Breastfeeding ignorance is rife in contemporary society. Medical staff exacerbate it, and formula companies rely on it. Lack of breastfeeding knowledge is often cited as the reason why most mothers fail at nursing their babies. However it is a mother’s duty to inoculate herself against ignorance. The internet is widely accessible – and free at most libraries. Also, organisations such as La Leche League are a click or phonecall away. There are breastfeeding groups in almost every major town and city. So why do so many mothers still blame ignorance for their breastfeeding failure (baring in mind that most of these mothers are not illiterate?) The answer is simple: it takes more that mere knowledge to breastfeed. Overcoming ignorance is only the beginning. Determination, dedication, and an element of stubbornness, are helpful prerequisites, as illustrated by this triumphant mom.
“I’d like to start out by saying that breast feeding is probably the most important and most memorable thing I have ever done. Yes, even over giving birth. Breast feeding my son was so enjoyable, relaxing, amazing… eventually.
Ignorance Hurdle #1: The Inconvenience of Breastfeeding
As a pregnant 25 year old woman, I was pretty positive I would NOT breastfeed. My pregnancy was unplanned and I was ready to get back to having fun as soon as the baby was born. How could I go out all night long, or enjoy alcohol if I had to (gasp) breastfeed?! But my son’s birth culminated in a c-section and I spent hours in a recovery room while my son lay in a plastic tub in the nursery. I wasn’t even able to hold him until 3 hours after he was born. The second I saw him, I put my baby straight to my breast and he just knew exactly what to do. The feeling of peace and attachment was so overwhelming in that moment- okay, it was 4am, I had been in induced labor since 8am the previous morning and so anything might feel overwhelming in that situation – but still, I suddenly felt like, no one can take this away from me; this ability to nourish my child.
Ignorance Hurdle #2: Trusting Medical Staff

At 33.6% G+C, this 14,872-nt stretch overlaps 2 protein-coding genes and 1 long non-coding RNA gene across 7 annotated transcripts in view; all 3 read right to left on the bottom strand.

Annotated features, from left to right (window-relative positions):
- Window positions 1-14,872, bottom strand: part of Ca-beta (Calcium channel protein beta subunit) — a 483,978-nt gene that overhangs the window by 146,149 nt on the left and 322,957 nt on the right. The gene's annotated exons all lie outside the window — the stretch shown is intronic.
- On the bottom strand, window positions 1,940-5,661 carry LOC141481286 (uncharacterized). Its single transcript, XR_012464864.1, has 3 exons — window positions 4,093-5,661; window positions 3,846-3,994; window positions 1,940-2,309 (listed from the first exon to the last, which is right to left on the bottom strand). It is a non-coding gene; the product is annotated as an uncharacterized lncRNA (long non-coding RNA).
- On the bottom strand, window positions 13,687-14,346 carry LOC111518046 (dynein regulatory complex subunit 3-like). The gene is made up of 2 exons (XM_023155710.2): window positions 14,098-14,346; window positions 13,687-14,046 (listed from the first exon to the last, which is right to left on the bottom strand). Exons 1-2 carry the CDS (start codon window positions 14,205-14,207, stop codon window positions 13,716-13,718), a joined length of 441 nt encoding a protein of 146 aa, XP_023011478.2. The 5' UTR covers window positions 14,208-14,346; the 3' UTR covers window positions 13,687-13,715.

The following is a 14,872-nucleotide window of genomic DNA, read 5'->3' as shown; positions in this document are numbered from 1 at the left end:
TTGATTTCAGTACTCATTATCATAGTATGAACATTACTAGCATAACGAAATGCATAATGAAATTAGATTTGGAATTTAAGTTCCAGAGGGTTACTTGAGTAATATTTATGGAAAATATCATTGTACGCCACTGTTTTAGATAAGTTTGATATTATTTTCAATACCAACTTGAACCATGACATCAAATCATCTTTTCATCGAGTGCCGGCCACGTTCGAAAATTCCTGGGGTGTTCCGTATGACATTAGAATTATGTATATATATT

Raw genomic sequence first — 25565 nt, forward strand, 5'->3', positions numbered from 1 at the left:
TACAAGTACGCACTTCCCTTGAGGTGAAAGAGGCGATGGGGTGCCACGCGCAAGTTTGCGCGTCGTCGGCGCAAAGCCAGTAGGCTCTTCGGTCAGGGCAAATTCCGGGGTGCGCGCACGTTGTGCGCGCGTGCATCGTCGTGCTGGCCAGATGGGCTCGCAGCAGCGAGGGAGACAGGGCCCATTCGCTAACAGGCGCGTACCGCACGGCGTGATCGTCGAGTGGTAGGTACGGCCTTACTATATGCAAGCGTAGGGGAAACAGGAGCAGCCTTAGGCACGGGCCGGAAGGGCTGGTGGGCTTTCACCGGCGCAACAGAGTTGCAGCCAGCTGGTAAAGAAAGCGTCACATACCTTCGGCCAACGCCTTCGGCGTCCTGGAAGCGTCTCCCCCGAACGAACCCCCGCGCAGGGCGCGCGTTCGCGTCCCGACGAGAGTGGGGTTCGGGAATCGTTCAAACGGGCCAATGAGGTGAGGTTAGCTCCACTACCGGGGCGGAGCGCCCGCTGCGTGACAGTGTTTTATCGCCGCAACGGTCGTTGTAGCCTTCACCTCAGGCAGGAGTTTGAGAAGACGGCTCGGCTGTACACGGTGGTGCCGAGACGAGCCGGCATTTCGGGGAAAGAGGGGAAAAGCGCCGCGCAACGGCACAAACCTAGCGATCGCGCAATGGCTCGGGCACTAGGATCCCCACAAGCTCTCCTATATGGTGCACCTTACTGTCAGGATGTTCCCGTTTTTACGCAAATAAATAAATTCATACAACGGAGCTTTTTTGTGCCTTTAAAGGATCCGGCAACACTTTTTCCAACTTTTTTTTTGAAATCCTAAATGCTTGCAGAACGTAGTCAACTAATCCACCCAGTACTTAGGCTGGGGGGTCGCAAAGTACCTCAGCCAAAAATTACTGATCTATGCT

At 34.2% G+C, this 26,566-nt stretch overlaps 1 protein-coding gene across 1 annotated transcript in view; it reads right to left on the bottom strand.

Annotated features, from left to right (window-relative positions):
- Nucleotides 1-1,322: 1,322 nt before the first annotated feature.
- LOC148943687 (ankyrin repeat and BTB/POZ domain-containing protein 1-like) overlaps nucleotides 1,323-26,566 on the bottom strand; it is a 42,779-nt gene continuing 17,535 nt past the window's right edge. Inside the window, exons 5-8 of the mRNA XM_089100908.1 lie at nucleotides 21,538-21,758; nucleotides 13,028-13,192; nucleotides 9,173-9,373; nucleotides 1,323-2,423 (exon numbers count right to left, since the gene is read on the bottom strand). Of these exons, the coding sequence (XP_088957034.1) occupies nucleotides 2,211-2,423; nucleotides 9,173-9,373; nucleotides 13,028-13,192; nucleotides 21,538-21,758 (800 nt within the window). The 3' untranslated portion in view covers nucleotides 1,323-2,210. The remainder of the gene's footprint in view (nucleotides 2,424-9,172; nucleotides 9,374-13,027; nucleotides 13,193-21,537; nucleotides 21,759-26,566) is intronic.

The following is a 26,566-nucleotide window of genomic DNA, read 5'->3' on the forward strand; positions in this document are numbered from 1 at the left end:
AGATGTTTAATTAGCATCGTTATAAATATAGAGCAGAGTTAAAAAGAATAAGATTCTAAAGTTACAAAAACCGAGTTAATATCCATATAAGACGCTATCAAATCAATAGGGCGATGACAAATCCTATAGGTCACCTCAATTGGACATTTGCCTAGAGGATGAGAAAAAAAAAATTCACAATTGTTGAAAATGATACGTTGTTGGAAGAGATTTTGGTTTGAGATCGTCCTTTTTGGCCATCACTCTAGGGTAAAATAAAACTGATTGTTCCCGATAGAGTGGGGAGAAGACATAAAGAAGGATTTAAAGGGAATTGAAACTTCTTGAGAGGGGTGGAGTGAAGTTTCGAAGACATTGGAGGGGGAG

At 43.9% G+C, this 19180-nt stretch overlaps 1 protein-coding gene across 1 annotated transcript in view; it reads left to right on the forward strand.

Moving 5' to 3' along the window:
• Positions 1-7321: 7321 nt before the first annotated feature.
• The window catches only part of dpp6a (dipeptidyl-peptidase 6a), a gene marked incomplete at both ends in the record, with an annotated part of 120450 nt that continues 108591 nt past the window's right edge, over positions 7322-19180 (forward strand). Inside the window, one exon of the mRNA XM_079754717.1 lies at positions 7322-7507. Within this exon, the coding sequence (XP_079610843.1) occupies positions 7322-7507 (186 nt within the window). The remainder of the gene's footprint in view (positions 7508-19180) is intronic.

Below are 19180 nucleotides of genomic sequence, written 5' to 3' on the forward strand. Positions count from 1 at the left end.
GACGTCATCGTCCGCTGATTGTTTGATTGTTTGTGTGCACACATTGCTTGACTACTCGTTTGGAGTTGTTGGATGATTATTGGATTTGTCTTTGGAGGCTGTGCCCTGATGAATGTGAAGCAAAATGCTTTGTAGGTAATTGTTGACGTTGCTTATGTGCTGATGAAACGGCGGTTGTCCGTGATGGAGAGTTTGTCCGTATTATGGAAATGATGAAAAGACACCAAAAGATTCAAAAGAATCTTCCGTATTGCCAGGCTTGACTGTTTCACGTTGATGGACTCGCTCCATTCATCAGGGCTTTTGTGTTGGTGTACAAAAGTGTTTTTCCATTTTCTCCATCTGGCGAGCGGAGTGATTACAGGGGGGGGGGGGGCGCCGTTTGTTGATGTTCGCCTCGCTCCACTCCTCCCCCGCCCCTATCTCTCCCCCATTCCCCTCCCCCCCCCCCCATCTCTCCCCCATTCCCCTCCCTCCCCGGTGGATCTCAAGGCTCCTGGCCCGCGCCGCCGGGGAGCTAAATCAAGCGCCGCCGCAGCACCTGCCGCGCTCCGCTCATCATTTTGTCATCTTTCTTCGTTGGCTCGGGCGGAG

The following evening a nurse recommended that I let my son sleep in the nursery so I could get some rest. I agreed under the condition that I be woken up when my son was ready to eat. The nurse assured me that it would be fine if he was just given a bottle, but I insisted and wrote a note on a paper towel in big letters which I laid across my son’s swaddled blanket: ‘WAKE MOM TO BREASTFEED.’ When I woke the sun was shining through my hospital room window, I was shocked that my newborn was such a champion sleeper! That’s when the nurse told me, “He was crying and wouldn’t stop so I gave him a bottle and he went right back to sleep.” Thinking about it now I’m absolutely appalled! That hospital took so much control away from me. They gave him a bottle without my consent.
In fact, I did not have even one single pro-breastfeeding nurse during my three day stay in the hospital. I asked so many questions- how do I hold him, when will my milk come in and is it normal that it hasn’t yet, why do my nipples feel like they are on fire, how do I know my son is not starving… At best I got “I don’t know.” Usually they just asked if I wanted a bottle. No one ever offered me information on sources of support.
The nurse on the afternoon shift that day convinced me that until my milk came in my baby was not getting enough nutrition and that he would cry all night without formula. She brought us a 6 ounce bottle and walked away. My partner stuck the bottle in my 2-day-old baby’s mouth and that baby sucked down almost the whole thing! Well, how convincing- he must have been starved! Cut to 2 minutes later when 5 1/2 ounces of formula came back out of that poor little baby’s stomach. When the nurse reappeared later I asked how many ounces a newborn should typically take and she answered about 1 or 2. Holy Cow! I was stunned. I just put 3-4 times more food in that tiny tummy than should have ever been in there! I was done taking advice from these nurses. I didn’t let my baby out of my sight.